It really needs to be case-by-case imo. I'm not sure what you mean about it being unfair to the other players that the wizard is using the disc to his advantage, unless you mean he clears the room before anyone else has any fun. In that case, I'd say scale up your monsters' HP to bring the challenge back for the whole team without having to debate about the wizard's ideas.



TFD has no RAW in-combat uses, so if you write one in, then on your own head be it.


Right, it's just a disc that floats a foot above the ground and holds stuff of 250lbs+. Nothing says it can't have in-combat uses, however. 



Welcome to the community.wizards.com/go/thread/view/758..." title="community.wizards.com/go/thread/view/758...">Munchkin Fallacy.

Don't know why that link didn't work, but here it is in full: community.wizards.com/go/thread/view/758... 
Back to Basics - A Guide to Basic Attacks You might be playing DnD wrong if... "Only two things are infinite, the universe and human stupidity, and I'm not sure about the former." Albert Einstein
Right, it's just a disc that floats a foot above the ground and holds stuff of 250lbs+. Nothing says it can't have in-combat uses, however.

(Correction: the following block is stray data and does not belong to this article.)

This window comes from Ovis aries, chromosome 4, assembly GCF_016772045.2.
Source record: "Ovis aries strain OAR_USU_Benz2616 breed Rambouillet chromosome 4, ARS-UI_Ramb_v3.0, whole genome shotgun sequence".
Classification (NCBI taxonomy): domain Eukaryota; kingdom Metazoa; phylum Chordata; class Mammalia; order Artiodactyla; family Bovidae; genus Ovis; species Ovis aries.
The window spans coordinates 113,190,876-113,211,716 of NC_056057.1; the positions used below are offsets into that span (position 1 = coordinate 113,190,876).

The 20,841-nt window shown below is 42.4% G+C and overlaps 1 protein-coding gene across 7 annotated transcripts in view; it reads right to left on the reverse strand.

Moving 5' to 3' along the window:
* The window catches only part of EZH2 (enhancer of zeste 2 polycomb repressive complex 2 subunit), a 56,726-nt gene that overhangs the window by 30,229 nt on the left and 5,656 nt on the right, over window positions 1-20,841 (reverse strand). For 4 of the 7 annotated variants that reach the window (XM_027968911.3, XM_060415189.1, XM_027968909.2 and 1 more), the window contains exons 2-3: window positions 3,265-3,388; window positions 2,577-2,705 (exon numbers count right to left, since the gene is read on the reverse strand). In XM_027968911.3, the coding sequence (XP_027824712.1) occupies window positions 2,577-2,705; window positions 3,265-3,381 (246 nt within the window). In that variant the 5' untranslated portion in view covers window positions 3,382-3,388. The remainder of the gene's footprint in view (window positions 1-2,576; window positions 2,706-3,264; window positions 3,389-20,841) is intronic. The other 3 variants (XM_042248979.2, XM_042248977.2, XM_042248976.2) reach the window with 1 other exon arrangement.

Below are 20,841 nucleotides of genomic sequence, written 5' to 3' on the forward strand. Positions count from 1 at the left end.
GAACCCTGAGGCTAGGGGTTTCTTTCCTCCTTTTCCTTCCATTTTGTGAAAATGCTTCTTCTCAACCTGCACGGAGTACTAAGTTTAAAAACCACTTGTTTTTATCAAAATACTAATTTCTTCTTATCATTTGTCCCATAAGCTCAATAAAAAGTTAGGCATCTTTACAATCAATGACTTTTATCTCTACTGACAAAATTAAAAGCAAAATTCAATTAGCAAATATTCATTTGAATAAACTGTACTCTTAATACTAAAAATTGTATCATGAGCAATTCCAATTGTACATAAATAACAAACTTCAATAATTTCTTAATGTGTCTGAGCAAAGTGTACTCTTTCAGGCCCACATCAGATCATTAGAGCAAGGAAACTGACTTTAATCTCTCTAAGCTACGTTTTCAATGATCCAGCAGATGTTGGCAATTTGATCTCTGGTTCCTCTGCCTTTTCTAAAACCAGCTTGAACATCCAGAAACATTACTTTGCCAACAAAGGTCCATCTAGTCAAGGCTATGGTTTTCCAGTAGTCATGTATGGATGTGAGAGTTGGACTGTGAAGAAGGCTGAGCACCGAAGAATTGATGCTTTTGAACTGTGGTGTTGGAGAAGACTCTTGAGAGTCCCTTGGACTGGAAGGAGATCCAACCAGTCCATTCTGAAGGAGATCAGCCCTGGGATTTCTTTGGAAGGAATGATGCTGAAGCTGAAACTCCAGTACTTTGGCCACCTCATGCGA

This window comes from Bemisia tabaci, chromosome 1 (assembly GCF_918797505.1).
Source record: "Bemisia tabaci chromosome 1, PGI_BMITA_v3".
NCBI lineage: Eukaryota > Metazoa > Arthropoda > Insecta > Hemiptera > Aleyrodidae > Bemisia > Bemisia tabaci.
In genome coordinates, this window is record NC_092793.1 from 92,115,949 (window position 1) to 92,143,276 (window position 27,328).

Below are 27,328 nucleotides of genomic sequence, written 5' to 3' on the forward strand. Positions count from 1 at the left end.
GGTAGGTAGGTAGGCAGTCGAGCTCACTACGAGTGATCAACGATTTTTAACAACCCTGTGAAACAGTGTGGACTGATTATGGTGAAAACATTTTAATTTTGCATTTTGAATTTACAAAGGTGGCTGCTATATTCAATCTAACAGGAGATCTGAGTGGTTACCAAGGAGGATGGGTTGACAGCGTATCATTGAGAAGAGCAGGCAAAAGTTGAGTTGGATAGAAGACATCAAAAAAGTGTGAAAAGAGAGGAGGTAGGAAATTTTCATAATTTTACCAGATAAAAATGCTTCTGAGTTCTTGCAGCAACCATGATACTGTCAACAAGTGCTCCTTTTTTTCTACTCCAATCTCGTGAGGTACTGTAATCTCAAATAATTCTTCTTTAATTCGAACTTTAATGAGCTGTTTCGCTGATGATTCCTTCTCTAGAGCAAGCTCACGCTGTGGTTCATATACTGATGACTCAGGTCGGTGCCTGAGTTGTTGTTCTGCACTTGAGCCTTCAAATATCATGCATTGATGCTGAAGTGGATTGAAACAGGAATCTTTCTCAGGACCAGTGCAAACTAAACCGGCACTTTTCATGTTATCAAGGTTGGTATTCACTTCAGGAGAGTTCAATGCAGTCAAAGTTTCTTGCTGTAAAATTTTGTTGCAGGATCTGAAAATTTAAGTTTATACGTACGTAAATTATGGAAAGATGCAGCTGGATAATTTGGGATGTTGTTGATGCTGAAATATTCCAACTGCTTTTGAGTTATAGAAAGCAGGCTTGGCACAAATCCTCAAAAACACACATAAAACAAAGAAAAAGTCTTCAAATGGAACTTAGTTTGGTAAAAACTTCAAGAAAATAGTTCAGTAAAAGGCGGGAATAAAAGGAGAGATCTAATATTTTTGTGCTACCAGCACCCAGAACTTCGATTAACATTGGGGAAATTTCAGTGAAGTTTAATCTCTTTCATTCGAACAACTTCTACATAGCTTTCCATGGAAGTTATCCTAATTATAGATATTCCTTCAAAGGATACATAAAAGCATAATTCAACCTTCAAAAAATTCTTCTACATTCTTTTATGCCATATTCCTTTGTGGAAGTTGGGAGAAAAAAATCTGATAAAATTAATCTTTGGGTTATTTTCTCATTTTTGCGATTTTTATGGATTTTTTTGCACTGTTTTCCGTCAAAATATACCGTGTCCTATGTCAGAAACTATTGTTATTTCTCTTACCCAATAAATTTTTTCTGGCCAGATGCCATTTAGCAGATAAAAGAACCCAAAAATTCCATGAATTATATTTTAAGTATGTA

I'd be interested to hear some of the things your players use the disc for. Rituals seem to get a lot of play in our games but I don't see much in the way of that one in particular.


Tenser's disk has been our most used ritual in our campaigns, possible becaue our first characters used it, so it was in our minds that there was creative stuff (so we didn't go looking for other alternatives). It's been used to cross dangerous rivers (safely strapped to it underwater, instead of hopping along slippering rocks), used a a taboggan (instead of dangerous sliding down), used as a mode of transport (arcana instead of endurance for a gruelling trek). In battle it's been more limited, but off the top of my head it was used to make things a little awkward for a monster (Getting in the way), being used to cart the item the monsters wanted to safety, a handy mobile torch and for near unconscious wizards to collapse onto when they used all their actions attacking (then falling prone onto it as a free action).

Welcome to the community.wizards.com/go/thread/view/758..." title="community.wizards.com/go/thread/view/758...">Munchkin Fallacy.

Don't know why that link didn't work, but here it is in full: community.wizards.com/go/thread/view/758... 



Perhaps what she means to say is that it can be used in a combat scene, not necessarily that it "grants CA" or "causes forced movement."

Because I could imagine a scenario in which the characters pile a drum of flammable liquid or gunpowder on top of it, light a fuse, and shove it off to float into a group of monsters. 

Point being, there's room for plenty of creativity in a fight scene with these sorts of things (perhaps it could be said that's where most creativity happens due to the threat level) while still following the rules. DMG page 42 would cover any improvised action/attack you'd want to make with a Tenser's floating disc.